Hey, Amanda - I agree with you completely on this definition of what a missionary is. I've served on the field myself, and the lesson of living openly with the Gospel is one that continues to be reborn into practice every day.

God bless -


1:06 pm  
Blogger Carol Wilson said...

Hi Amanda. I was just browsing through Jeremy's past blogs, and found your comment. I'm the grandma, so I think that means we're already acquainted, although you probably know more about me than I did about you until these past few minutes of browsing your site. You look like lots of fun, and I'm sure you're having a huge impact there in your SIM work.
Love, Carol

10:40 pm  
Blogger Kitty said...

Hey Amanda! I agree with you. I too find it at times frustrating that most Christians only think those who are 'on the field' overseas are missionary. Lately I've been told perhaps it's better to use the term 'missional'. What do you think?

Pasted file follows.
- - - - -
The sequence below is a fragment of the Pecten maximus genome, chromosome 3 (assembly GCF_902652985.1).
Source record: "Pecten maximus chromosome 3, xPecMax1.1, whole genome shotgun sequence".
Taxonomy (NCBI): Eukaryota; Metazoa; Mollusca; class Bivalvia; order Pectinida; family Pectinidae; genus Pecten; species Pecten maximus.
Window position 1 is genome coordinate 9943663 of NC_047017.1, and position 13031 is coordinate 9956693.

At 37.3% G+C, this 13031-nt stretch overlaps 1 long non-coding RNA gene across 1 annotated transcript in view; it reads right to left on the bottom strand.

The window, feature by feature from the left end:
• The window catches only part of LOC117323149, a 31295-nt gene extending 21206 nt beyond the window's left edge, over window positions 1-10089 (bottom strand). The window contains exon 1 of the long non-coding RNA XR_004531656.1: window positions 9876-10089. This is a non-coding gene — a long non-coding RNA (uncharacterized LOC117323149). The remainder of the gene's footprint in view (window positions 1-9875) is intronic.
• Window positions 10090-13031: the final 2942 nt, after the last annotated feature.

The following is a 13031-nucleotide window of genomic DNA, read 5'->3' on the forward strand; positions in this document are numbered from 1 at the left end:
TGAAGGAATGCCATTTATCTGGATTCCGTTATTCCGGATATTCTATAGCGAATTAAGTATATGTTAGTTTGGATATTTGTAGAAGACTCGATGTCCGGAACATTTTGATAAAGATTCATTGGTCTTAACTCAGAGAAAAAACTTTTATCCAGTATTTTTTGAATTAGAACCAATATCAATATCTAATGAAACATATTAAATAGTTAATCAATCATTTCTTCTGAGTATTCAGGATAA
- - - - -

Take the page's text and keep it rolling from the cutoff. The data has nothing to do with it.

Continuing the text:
12:42 pm  
Anonymous Jim said...

I certainly agree that we are all responsible to see that we obey the Great Commission. We're all responsible to share our faith. We're all responsible to see that teh Gospel is shared with those who haven't heard.

"Missionaries" are not "better" people, or more spiritual people. They're not the only ones doing what God has called them to do.

However, I do think there is value in differentiating between certain kinds of service. I prefer the "European" definition of missionary - someone working in another culture.

Every job has its unique challenges, including working in another culture. It's also important to note that we are to be taking the Gospel to every nation - taking God's Word to another people is something different, in some way, than sharing with someone in your own culture. If we don't call these people missionaries, we'll have to invent another word.

Rather than inventing more words, I think we should clarify what we mean - emphasize that we're not talking about superChristians, or "those Christians who obey the Great Commission", or "those Christians who do the dirty work so the rest of us don't have to".